Two Banxico Members Tussle on Twitter Over How to Read Inflation
Mexico’s Core Inflation Is ‘Looking Grave,’ Banxico’s Heath Says
Two of Mexico’s most vocal central bank board members took to Twitter on Friday to air their differences over monetary policy, with one saying high inflation was easing and the other insisting quickening core prices looked like a “grave” problem.
In almost a dozen tweets, Jonathan Heath sounded the alarm over accelerating core inflation, saying its persistence may signal a structural problem. Fellow board member Gerardo Esquivel tweeted a few hours later that inflation had peaked in late November and would continue to subside in coming months.
Heath then countered that price increases had only decelerated due to slowing non-core inflation, which he said was “almost irrelevant” because that component is so volatile and doesn’t respond to monetary policy action.
While both are vocal about their inflation views on Twitter, it may be the first time they so openly sparred on social media. It’s a sea change from the cautious central bank, known as Banxico, that governed for years before President Andres Manuel Lopez Obrador tapped both to the five-person board, and comes as a new governor, Victoria Rodriguez Ceja, takes the reins.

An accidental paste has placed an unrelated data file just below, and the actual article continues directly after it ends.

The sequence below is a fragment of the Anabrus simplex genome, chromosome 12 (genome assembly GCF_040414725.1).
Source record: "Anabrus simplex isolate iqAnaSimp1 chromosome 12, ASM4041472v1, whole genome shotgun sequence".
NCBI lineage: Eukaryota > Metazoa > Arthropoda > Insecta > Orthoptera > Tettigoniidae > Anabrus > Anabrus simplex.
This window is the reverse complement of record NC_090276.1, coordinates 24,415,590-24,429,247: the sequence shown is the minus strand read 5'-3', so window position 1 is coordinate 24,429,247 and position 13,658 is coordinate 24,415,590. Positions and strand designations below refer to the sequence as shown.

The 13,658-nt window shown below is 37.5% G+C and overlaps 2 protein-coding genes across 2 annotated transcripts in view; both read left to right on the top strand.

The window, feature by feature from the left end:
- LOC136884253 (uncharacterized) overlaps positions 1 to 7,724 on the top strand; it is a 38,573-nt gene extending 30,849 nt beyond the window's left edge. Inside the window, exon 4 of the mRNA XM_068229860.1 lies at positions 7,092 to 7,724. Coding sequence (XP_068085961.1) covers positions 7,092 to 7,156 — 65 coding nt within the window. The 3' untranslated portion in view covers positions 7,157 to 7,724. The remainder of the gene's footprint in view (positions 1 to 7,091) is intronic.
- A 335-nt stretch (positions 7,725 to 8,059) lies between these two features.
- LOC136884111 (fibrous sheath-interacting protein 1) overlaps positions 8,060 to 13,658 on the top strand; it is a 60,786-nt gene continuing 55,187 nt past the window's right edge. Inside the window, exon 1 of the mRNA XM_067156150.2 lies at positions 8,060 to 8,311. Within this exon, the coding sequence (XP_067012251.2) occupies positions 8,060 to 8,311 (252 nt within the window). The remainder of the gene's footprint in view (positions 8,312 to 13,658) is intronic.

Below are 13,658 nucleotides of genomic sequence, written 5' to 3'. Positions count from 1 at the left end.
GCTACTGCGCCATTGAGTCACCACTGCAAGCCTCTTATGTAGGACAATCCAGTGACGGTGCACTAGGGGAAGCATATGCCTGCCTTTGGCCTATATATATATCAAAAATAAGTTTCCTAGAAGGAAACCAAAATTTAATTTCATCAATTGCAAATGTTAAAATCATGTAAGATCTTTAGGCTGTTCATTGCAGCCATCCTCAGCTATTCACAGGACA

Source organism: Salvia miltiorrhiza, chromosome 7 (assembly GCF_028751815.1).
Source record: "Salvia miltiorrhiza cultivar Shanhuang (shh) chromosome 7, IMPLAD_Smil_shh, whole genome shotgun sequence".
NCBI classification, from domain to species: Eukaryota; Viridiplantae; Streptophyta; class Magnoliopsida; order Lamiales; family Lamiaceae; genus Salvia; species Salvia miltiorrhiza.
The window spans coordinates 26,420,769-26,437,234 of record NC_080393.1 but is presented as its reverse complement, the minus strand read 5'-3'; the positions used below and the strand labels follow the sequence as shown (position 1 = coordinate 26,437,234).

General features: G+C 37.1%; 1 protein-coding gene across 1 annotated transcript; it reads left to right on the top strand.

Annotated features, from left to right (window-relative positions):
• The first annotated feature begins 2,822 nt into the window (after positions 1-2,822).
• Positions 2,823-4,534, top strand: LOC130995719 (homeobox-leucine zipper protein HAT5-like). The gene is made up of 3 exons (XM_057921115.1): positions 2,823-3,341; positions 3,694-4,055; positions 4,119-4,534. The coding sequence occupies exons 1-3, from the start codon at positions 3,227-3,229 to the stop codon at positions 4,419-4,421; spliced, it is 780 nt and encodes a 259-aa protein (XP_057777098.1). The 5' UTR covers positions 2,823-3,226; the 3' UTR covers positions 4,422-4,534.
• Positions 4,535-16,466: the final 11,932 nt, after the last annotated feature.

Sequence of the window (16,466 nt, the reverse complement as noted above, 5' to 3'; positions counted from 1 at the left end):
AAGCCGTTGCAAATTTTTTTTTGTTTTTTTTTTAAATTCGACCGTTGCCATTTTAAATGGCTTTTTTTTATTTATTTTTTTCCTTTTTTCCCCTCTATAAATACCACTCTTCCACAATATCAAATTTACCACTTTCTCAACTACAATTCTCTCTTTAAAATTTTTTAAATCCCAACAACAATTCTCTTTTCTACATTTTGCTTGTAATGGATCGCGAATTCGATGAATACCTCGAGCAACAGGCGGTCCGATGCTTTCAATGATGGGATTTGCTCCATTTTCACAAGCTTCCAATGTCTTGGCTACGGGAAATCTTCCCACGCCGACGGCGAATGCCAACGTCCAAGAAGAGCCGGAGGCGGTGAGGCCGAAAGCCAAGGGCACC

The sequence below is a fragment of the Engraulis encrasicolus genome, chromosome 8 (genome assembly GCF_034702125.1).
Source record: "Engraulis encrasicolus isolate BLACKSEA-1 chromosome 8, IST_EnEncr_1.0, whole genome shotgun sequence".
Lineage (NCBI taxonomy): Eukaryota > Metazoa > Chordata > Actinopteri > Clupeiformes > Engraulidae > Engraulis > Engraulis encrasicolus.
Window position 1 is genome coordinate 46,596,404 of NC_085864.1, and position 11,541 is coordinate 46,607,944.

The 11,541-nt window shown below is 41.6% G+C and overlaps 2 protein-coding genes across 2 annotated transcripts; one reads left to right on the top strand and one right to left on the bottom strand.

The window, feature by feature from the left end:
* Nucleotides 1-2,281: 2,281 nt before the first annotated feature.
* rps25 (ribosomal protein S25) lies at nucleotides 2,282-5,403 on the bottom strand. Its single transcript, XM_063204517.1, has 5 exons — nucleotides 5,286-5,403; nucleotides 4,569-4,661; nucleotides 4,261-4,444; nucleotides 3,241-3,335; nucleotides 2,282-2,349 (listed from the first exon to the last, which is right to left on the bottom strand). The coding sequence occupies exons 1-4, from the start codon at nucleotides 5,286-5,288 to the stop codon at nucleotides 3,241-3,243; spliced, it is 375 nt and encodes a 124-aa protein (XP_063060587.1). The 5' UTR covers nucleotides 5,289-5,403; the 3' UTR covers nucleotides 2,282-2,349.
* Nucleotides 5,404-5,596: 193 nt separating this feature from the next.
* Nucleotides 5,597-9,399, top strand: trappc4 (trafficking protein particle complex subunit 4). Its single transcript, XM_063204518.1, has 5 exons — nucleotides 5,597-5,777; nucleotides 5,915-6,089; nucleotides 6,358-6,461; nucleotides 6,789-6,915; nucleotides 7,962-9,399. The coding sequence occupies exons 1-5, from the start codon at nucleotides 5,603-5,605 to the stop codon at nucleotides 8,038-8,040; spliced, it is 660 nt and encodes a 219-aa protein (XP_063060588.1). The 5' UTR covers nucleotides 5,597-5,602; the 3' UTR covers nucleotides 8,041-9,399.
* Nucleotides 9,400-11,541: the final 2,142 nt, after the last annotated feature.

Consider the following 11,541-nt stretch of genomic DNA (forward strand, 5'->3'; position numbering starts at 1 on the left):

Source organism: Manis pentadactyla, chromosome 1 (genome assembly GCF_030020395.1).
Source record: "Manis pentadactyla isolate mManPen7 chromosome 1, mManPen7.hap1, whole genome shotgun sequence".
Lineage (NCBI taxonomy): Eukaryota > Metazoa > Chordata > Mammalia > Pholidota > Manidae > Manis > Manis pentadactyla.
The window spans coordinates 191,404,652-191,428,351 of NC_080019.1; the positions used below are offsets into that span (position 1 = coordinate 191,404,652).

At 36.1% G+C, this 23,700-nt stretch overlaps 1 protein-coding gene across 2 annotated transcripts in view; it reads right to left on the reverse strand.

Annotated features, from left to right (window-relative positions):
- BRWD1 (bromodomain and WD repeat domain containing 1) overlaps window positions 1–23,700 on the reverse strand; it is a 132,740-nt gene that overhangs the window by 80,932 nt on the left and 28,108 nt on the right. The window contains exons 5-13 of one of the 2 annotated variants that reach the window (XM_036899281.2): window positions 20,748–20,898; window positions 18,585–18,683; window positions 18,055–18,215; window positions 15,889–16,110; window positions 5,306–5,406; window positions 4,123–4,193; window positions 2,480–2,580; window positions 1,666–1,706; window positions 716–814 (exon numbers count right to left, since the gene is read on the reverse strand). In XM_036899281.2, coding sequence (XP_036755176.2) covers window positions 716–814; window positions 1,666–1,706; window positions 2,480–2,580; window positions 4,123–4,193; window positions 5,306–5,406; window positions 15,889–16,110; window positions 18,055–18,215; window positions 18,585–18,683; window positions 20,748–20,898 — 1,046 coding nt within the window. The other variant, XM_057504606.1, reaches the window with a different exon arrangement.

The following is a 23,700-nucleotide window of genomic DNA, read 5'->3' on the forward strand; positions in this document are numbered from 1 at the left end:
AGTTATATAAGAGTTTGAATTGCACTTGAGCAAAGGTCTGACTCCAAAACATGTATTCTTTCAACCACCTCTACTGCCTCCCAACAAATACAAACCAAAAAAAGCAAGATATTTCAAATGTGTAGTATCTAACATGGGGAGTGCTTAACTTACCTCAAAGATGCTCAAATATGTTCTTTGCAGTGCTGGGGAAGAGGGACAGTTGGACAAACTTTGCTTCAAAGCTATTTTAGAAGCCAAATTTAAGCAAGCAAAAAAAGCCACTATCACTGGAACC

Heath and Esquivel’s views are being watched closely by economists who are forecasting whether the central bank will keep raising borrowing costs by 50 basis points, or return to quarter-point hikes, as one survey suggests.
Banxico, as the central bank is known, unexpectedly accelerated the pace of monetary tightening earlier this month, raising rates by half a percentage point to 5.50%.
Even though annual inflation at the end of 2021 was marginally slower than in November and even slower than analyst forecasts, it isn’t good news because core prices are rising faster, Heath said. The annual core figure stood at 6% in the last half of December.
It “signals the persistence of a more inertial or even structural problem,” Heath said in one Twitter post.
Inflation slowed to 7.36% in December from 7.37% the previous month, data released Friday showed, but still more than double the bank’s 3% target.
Esquivel argued that base effects from high inflation last year will allow price increases to moderate. That’s especially true for gasoline, he said, “whose annual change, although positive, will begin to diminish significantly.”
Banxico’s next meeting is set to take place in February, the first one headed by Rodriguez Ceja, who replaced Alejandro Diaz de Leon at the start of 2022 as governor. The new leadership has added an element of uncertainty to future rate decisions as Mexico’s former spending chief has little monetary policy experience and her nomination by Lopez Obrador raised questions that she may be more likely to bend to his wishes.
Diaz de Leon had said before he left that the bank isn’t committed to further half-point increases in the future.
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